He is an ignorant boy, easily succumbing to the pressures put in front of him, blinded by smoke, deafened by the chorus of empty bottles. This isn’t wholly anyone’s fault, there are two sides to this blame. Late nights spent with tiny screens illuminating shadows against the wall, making hollow suggestions—playing themselves out.
Just someone who isn’t sure of anything they want, he stares on through the haze, picking up small snips of conversation bouncing around the room like a carnival. He’s thinking, he always is, but about what? Does it matter? He hooks long enough to one dialogue and intervenes, cutting through with a joke. He receives a laugh in return. “Good,” he thinks to himself.
These are his friends. He wouldn’t trade any of them for anything, but tonight was different. Everything means something, even if it’s nothing. He hears this repeated in his head, a pounding warning of drums before the crescendo. He was playing every instrument in the symphony; he was also conducting it. So why couldn’t he extract the sounds he longed for?
His legs are long, slender stilts to some. They spread themselves out, across the rug, under the table. Is there no end to them? He fixates, aided by familiar inhibitors—thinking his legs will surely sprawl on forever. He’s lost, a stranger to the world in front of him, when a hand rests itself on his knee. Its tips painted black, chipped—a friend looking for a home. But, it won’t be here, at least not tonight.
He lets it sit, confused and helpless. This isn’t his first time, he knows this dance. Currently, it’s a stalemate; he is a defender, playing a slower game—reacting and adapting to his opponents moves. She isn’t his opponent, just a mutual player who entered into a game, perhaps unknowingly.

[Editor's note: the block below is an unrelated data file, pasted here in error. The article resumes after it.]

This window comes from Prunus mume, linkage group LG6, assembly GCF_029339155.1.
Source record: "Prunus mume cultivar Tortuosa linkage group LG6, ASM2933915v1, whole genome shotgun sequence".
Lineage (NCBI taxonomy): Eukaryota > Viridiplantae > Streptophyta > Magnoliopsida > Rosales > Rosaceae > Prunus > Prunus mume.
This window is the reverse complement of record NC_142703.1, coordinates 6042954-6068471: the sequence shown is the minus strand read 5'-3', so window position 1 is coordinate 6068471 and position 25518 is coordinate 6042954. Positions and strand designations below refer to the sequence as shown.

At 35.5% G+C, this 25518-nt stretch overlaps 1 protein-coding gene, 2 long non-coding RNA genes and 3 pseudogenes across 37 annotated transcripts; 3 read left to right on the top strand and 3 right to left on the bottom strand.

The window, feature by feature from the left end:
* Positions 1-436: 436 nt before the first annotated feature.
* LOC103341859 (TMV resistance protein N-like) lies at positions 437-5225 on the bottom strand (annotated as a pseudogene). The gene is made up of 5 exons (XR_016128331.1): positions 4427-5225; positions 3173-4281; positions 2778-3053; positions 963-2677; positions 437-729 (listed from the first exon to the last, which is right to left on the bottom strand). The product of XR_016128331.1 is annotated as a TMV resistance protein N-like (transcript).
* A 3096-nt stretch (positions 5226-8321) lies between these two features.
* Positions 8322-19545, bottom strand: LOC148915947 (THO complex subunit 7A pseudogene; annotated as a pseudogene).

The hand inches, ever so slightly upward. He wasn’t prepared, no matter how many times he had played the whole game in his head. Why was this time so much different? The blood was rushing, not only to his face. Washed. That’s how he feels. Washed and trapped. Encouraged from the right to move left. “It’s okay,” the voice assures him, steady and sincere.
He feels more uneasy with every inch the hand crept up the seams of his jeans. If only he could return to the moment of serenity captured during the fog where his legs looked like roads, stretching on forever—all leading to the same place. “One thing always leads to another,” an even older friend’s voice repeats on a scratched record in his mind.
It’s time to go on the offensive, he decides. Standing up, seemingly to stretch—with absolutely no intentions of returning to the succubi on the couch. His confidant in the chair opposite his position catches his glance. “I think I need to go,” he utters, secretly.
His goodbyes are forlorn. How great it had been to see these faces again. As his hand nears the door, he’s beckoned to a further cubby of the residence. He abides. An embrace awaits him around the corner. “It was great seeing you, we all missed you,” the partner in crime to the dark-nailed woman on the couch waxes. He returns the dialogue, almost verbatim. She hugs him again, he feels comfortable for a moment.
What could he say? Besides a parting farewell, nothing. The whole ride home he lets his mind wander. Usually an easy task for him, now seems a confused vortex of questions. What caught him off guard was the overwhelming sense of agreeance he felt from both parties. He isn’t normal. They both knew that.
He doesn’t dwell on it much before he fell asleep, thinking more about his friend catching his glances. What was in his mind? He cares more about that than everything else that had happened. His friend, playing his own game with the woman of the couch, received an unexpected (and frankly unwanted) competitor. How could he tell his friend everything in his head? His wall lit up, frantically trying to put into words what had happened—trying to maintain his trust.
He wakes up, his head still spinning. The small screen shows no responses, nothing new.